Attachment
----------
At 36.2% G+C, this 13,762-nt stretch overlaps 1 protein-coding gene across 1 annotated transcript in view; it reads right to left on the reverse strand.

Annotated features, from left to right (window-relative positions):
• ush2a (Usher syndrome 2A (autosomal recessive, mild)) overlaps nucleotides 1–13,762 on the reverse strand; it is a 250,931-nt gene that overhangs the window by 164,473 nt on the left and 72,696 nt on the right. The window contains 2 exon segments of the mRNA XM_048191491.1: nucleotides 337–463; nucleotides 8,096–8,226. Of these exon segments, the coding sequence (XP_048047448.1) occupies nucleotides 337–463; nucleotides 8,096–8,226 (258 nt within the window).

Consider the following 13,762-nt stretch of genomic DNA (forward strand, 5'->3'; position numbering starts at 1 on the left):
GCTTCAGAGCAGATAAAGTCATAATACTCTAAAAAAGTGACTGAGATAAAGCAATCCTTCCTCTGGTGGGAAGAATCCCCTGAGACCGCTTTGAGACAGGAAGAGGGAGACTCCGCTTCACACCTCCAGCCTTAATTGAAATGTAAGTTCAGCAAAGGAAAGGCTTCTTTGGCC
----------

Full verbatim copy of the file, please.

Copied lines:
At 36.2% G+C, this 13,762-nt stretch overlaps 1 protein-coding gene across 1 annotated transcript in view; it reads right to left on the reverse strand.

Annotated features, from left to right (window-relative positions):
• ush2a (Usher syndrome 2A (autosomal recessive, mild)) overlaps nucleotides 1–13,762 on the reverse strand; it is a 250,931-nt gene that overhangs the window by 164,473 nt on the left and 72,696 nt on the right. The window contains 2 exon segments of the mRNA XM_048191491.1: nucleotides 337–463; nucleotides 8,096–8,226. Of these exon segments, the coding sequence (XP_048047448.1) occupies nucleotides 337–463; nucleotides 8,096–8,226 (258 nt within the window).

Consider the following 13,762-nt stretch of genomic DNA (forward strand, 5'->3'; position numbering starts at 1 on the left):
GCTTCAGAGCAGATAAAGTCATAATACTCTAAAAAAGTGACTGAGATAAAGCAATCCTTCCTCTGGTGGGAAGAATCCCCTGAGACCGCTTTGAGACAGGAAGAGGGAGACTCCGCTTCACACCTCCAGCCTTAATTGAAATGTAAGTTCAGCAAAGGAAAGGCTTCTTTGGCC